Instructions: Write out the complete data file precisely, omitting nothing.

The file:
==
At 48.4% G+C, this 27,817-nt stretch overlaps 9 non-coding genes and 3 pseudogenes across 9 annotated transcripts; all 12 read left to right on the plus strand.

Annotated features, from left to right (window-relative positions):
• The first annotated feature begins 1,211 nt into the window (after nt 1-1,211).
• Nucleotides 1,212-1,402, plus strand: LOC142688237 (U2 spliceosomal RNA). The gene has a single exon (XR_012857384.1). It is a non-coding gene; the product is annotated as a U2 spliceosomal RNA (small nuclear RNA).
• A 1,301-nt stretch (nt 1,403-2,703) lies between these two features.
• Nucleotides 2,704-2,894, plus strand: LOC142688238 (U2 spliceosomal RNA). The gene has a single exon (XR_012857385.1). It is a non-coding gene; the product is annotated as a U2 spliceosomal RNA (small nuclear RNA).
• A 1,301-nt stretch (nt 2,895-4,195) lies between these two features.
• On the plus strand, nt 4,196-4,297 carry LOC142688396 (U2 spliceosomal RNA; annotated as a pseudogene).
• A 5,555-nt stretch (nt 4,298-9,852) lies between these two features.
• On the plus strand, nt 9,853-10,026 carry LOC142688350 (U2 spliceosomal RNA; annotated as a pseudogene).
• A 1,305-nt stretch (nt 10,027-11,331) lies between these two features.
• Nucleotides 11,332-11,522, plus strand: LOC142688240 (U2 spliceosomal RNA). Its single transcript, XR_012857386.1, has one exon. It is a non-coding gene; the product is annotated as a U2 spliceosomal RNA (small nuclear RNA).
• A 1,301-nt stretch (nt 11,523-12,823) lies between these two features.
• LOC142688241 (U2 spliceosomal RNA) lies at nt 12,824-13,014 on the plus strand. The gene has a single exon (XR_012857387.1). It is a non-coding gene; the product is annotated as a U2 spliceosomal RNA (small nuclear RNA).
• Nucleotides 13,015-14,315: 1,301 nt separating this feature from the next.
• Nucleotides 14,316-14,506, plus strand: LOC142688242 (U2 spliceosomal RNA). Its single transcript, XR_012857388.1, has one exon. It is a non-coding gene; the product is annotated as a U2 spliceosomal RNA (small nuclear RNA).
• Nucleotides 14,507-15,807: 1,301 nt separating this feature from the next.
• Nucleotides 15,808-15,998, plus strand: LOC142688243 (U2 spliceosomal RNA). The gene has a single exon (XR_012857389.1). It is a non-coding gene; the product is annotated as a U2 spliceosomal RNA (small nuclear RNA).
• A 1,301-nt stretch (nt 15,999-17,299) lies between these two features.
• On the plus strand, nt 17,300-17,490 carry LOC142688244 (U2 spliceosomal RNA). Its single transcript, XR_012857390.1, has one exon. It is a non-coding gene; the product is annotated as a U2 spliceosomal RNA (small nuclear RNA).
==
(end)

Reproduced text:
At 48.4% G+C, this 27,817-nt stretch overlaps 9 non-coding genes and 3 pseudogenes across 9 annotated transcripts; all 12 read left to right on the plus strand.

Annotated features, from left to right (window-relative positions):
• The first annotated feature begins 1,211 nt into the window (after nt 1-1,211).
• Nucleotides 1,212-1,402, plus strand: LOC142688237 (U2 spliceosomal RNA). The gene has a single exon (XR_012857384.1). It is a non-coding gene; the product is annotated as a U2 spliceosomal RNA (small nuclear RNA).
• A 1,301-nt stretch (nt 1,403-2,703) lies between these two features.
• Nucleotides 2,704-2,894, plus strand: LOC142688238 (U2 spliceosomal RNA). The gene has a single exon (XR_012857385.1). It is a non-coding gene; the product is annotated as a U2 spliceosomal RNA (small nuclear RNA).
• A 1,301-nt stretch (nt 2,895-4,195) lies between these two features.
• On the plus strand, nt 4,196-4,297 carry LOC142688396 (U2 spliceosomal RNA; annotated as a pseudogene).
• A 5,555-nt stretch (nt 4,298-9,852) lies between these two features.
• On the plus strand, nt 9,853-10,026 carry LOC142688350 (U2 spliceosomal RNA; annotated as a pseudogene).
• A 1,305-nt stretch (nt 10,027-11,331) lies between these two features.
• Nucleotides 11,332-11,522, plus strand: LOC142688240 (U2 spliceosomal RNA). Its single transcript, XR_012857386.1, has one exon. It is a non-coding gene; the product is annotated as a U2 spliceosomal RNA (small nuclear RNA).
• A 1,301-nt stretch (nt 11,523-12,823) lies between these two features.
• LOC142688241 (U2 spliceosomal RNA) lies at nt 12,824-13,014 on the plus strand. The gene has a single exon (XR_012857387.1). It is a non-coding gene; the product is annotated as a U2 spliceosomal RNA (small nuclear RNA).
• Nucleotides 13,015-14,315: 1,301 nt separating this feature from the next.
• Nucleotides 14,316-14,506, plus strand: LOC142688242 (U2 spliceosomal RNA). Its single transcript, XR_012857388.1, has one exon. It is a non-coding gene; the product is annotated as a U2 spliceosomal RNA (small nuclear RNA).
• Nucleotides 14,507-15,807: 1,301 nt separating this feature from the next.
• Nucleotides 15,808-15,998, plus strand: LOC142688243 (U2 spliceosomal RNA). The gene has a single exon (XR_012857389.1). It is a non-coding gene; the product is annotated as a U2 spliceosomal RNA (small nuclear RNA).
• A 1,301-nt stretch (nt 15,999-17,299) lies between these two features.
• On the plus strand, nt 17,300-17,490 carry LOC142688244 (U2 spliceosomal RNA). Its single transcript, XR_012857390.1, has one exon. It is a non-coding gene; the product is annotated as a U2 spliceosomal RNA (small nuclear RNA).